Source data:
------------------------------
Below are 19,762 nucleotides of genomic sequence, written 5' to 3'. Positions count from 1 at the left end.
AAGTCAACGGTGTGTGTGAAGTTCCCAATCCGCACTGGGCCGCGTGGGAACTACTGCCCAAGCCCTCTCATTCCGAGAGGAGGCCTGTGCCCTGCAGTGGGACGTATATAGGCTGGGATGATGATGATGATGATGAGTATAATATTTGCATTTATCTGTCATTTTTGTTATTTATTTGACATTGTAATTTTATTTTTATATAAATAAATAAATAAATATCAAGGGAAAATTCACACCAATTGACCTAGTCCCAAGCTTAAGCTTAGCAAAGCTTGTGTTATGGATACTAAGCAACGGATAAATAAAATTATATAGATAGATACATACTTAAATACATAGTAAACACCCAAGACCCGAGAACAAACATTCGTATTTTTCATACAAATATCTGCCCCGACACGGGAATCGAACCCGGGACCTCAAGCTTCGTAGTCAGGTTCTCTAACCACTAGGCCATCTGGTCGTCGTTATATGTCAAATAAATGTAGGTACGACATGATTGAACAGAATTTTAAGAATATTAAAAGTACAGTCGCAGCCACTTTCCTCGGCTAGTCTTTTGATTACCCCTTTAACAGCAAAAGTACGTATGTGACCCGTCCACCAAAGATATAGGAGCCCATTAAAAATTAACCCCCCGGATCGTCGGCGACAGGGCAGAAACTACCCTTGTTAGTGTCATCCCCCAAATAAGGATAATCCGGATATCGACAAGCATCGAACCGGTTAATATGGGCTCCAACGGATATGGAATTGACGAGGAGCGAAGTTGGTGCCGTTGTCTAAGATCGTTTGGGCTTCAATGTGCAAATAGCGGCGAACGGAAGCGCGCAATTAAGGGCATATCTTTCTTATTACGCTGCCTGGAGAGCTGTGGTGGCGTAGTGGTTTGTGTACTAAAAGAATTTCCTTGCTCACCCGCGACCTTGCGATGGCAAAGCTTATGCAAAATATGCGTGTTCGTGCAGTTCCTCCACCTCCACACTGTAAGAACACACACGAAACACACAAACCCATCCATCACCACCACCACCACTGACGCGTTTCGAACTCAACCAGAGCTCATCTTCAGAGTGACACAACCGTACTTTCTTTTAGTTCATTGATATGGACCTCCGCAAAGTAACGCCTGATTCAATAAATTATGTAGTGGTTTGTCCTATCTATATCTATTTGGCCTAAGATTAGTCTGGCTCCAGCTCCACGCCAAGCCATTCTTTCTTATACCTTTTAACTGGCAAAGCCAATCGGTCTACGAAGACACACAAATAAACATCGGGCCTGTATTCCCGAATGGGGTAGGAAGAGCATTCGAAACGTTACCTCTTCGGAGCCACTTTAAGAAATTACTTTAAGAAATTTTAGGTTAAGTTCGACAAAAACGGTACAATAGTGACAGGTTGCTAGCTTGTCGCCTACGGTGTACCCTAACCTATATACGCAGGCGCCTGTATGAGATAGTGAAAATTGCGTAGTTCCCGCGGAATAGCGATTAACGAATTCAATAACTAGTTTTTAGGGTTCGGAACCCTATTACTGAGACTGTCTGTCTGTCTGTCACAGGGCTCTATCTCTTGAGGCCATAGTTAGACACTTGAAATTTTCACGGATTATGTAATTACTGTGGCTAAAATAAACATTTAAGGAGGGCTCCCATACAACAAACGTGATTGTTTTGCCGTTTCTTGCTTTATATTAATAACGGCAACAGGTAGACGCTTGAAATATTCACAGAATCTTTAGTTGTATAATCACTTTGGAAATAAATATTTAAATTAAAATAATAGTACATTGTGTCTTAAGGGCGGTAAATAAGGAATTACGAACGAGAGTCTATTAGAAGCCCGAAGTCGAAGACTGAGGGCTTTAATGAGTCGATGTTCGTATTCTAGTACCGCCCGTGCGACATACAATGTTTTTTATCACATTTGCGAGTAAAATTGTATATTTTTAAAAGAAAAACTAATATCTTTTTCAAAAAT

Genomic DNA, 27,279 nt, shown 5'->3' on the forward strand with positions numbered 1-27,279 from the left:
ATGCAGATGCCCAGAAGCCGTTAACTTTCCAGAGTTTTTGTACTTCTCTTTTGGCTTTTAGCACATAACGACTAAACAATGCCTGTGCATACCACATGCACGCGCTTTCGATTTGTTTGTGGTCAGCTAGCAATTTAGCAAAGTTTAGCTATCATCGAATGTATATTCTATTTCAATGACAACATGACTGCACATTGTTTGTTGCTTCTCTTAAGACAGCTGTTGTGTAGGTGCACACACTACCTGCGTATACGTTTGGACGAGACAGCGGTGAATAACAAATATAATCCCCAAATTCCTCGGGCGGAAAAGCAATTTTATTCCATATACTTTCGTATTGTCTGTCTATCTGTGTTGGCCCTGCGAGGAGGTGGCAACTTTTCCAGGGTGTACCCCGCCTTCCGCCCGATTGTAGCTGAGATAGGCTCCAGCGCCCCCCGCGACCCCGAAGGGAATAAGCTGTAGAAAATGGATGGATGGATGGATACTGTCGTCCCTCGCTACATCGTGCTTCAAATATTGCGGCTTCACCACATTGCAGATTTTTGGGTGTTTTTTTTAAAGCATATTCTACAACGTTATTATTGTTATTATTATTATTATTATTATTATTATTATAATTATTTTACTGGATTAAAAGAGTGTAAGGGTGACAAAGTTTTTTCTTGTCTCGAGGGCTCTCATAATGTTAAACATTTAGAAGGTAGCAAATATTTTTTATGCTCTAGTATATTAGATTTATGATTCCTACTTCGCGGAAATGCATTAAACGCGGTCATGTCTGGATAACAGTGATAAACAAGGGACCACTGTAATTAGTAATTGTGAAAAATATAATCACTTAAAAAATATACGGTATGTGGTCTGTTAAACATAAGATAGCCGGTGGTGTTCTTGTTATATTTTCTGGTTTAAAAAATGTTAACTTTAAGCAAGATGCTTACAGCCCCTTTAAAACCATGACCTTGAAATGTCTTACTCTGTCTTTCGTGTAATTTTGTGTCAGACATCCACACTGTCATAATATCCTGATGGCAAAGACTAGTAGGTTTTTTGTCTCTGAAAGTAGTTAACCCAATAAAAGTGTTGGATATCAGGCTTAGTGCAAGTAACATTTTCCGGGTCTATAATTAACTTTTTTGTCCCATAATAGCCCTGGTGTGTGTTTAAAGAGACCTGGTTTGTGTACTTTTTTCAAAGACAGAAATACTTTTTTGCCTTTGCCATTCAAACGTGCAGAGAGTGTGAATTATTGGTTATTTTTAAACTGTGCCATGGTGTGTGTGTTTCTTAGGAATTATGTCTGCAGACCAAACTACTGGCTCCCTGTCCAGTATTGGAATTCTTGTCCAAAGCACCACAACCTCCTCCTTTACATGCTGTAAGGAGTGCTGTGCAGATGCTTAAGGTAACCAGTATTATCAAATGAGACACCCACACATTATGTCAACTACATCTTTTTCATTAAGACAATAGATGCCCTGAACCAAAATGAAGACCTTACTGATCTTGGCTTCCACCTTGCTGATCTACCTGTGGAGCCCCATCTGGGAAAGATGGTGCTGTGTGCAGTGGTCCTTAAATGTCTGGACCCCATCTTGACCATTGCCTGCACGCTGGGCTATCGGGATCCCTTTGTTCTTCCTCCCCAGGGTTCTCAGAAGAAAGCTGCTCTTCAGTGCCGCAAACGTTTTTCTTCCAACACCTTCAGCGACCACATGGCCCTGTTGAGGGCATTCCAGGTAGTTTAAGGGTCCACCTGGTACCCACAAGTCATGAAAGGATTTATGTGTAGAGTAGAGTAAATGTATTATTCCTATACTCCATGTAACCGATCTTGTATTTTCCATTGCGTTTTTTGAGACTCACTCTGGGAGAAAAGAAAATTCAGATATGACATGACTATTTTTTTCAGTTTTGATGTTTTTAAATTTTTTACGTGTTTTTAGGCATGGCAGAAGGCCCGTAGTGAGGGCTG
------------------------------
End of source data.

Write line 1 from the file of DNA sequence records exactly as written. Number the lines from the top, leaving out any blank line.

Below are 19,762 nucleotides of genomic sequence, written 5' to 3'. Positions count from 1 at the left end.